CMU's Shaw Receives TCSE Award
LOS ALAMITOS, Calif., 6 May, 2010 —Mary Shaw, the Alan J. Perlis Professor of Computer Science at Carnegie Mellon University, has been selected by the IEEE Computer Society's Technical Council on Software Engineering as the first recipient of its Distinguished Educator Award.
The award, announced today at the 32nd annual International Conference on Software Engineering in Cape Town, South Africa, recognizes Shaw for her work developing innovative curricula in computer science from the introductory to the doctoral level.
"I am deeply honored to receive this Distinguished Educator Award," said Shaw, who was unable to accept the award in person. "This is an exciting time for software engineering educators. The penetration of computing into all aspects of society, together with new architectures for Internet-based applications and distributed computing, challenge us to teach new forms of software development that involve distributed teams, developers who are not computer professionals and systems composed of independent, Web-based components."
Shaw, a faculty member since earning her Ph.D. in computer science at Carnegie Mellon in 1972, was an associate dean for professional education from 1992 to 1999. She cited the contributions of faculty colleagues David Garlan, Jim Herbsleb and David Root, the late Jim Tomayko, former faculty colleague Bill Wulf, and former graduate assistant and now Software Engineering Institute technical staff member Ipek Ozkaya in developing innovative courses and curricula in such areas as abstract data structures, software architecture and software design.
"Carnegie Mellon University pioneered the idea of creating graduate programs targeted to software professionals," said Randal E. Bryant, dean of Carnegie Mellon's School of Computer Science (SCS). "Mary has played a key role in these programs, especially in highlighting the importance of selecting an appropriate overall structure, or 'architecture' for a software system. Given the scale and complexity of the software that operates many critical resources — ranging from the antilock brakes in our cars to the international banking system — her work on software architecture is of great importance to all of us."
In March, Shaw was named the recipient of the first Nancy Mead Award for Excellence in Software Engineering Education at the annual Conference on Software Engineering Education and Training, which was held at Carnegie Mellon.
A faculty member of the Institute for Software Research, the Computer Science Department and the Human-Computer Interaction Institute within SCS, Shaw participated in developing the immigration course for incoming graduate students in the early 1970s, a complete undergraduate curriculum design in 1984, a system of professional master's degree programs, and courses in data abstraction, software engineering, software architecture, software engineering research and software design.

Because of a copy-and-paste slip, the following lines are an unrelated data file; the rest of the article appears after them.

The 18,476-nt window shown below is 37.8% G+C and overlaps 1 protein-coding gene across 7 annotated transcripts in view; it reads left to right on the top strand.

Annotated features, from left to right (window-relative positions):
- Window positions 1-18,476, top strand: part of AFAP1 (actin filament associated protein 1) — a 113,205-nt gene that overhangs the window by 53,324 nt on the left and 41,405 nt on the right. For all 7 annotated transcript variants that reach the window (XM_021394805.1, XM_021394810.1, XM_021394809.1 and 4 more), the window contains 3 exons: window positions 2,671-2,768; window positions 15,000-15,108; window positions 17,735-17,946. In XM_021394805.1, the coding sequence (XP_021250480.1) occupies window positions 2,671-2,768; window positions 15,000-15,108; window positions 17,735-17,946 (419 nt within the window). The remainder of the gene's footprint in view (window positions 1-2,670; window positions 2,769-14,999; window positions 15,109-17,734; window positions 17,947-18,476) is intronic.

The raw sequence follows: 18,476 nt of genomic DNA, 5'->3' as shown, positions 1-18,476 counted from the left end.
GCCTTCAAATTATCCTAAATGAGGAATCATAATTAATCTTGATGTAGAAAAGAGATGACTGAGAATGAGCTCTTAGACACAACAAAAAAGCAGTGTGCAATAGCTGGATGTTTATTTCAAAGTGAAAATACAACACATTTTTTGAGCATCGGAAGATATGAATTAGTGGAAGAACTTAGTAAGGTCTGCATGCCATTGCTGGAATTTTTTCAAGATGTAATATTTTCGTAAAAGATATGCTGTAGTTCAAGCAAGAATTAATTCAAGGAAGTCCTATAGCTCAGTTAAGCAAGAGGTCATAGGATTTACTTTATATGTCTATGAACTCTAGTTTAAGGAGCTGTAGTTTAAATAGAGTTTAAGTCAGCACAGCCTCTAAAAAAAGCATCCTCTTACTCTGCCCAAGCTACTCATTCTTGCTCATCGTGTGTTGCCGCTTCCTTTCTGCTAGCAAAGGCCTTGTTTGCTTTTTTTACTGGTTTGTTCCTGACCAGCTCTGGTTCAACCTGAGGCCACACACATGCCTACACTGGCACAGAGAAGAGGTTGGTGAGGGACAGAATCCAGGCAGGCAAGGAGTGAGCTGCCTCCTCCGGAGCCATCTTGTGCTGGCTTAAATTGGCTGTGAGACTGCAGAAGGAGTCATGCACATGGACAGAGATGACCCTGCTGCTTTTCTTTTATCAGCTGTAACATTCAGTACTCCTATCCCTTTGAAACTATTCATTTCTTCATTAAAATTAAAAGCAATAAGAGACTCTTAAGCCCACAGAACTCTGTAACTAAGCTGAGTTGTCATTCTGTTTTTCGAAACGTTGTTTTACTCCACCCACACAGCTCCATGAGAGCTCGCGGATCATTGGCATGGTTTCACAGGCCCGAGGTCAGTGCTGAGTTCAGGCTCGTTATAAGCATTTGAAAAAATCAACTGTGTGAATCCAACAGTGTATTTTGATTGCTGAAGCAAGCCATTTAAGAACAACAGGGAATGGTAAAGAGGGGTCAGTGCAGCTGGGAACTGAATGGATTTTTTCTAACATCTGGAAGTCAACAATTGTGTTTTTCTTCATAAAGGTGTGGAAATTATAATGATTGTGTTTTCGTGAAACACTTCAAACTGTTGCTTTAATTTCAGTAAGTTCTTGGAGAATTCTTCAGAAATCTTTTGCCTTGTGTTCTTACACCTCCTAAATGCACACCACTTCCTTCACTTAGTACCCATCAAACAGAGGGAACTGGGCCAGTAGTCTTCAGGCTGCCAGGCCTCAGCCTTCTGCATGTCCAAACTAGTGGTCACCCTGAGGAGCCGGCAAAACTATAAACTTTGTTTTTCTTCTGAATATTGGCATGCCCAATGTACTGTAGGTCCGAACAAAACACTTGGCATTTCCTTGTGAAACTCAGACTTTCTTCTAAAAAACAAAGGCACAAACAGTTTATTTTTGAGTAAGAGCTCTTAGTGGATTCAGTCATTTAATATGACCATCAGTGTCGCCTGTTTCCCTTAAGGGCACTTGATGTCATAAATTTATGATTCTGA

Shaw was chief scientist of Carnegie Mellon's Software Engineering Institute from 1984 to 1987 and co-director of the Sloan Software Industry Center from 2001 to 2006. She was a fellow of the Center for Innovation in Learning in 1997-98.
She is an equally distinguished researcher and is the author or editor of seven books and more than 200 papers and technical reports. She authored two of the 35 articles chosen last year by the editors of IEEE Software as the best peer-reviewed articles published during the magazine's first 25 years. She was one of just four authors with two articles on that list.
Her research interests in computer science lie primarily in the areas of software engineering and programming systems, particularly value-driven software design, support for everyday users, software architecture, programming languages, specifications and abstraction techniques.
Shaw has received the Reengineering Forum's Stevens Award for instrumental contributions in the development and recognition of software architecture as a discipline and the J.D. Warnier Prize for contributions to software engineering. She is a fellow of the Association for Computing Machinery, the IEEE and the American Association for the Advancement of Science. She is a past member of the National Academies' Computer Science and Telecommunications Board and the Defense Advanced Research Project Agency's Information Science and Technology Board.
About the IEEE Computer Society
With nearly 85,000 members, the IEEE Computer Society is the world’s leading organization of computing professionals. Founded in 1946, and the largest of the 39 societies of the Institute of Electrical and Electronics Engineers (IEEE), the Computer Society is dedicated to advancing the theory and application of computer and information-processing technology, and is known globally for its computing standards activities.
The Computer Society serves the information and career-development needs of today’s computing researchers and practitioners with technical journals, magazines, conferences, books, conference publications, and online courses. Its Certified Software Development Professional (CSDP) program for mid-career professionals and Certified Software Development Associate (CSDA) credential for recent college graduates confirm the skill and knowledge of those working in the field. The CS Digital Library (CSDL) is an excellent research tool, containing more than 250,000 articles from 1,600 conference proceedings and 26 CS periodicals going back to 1988.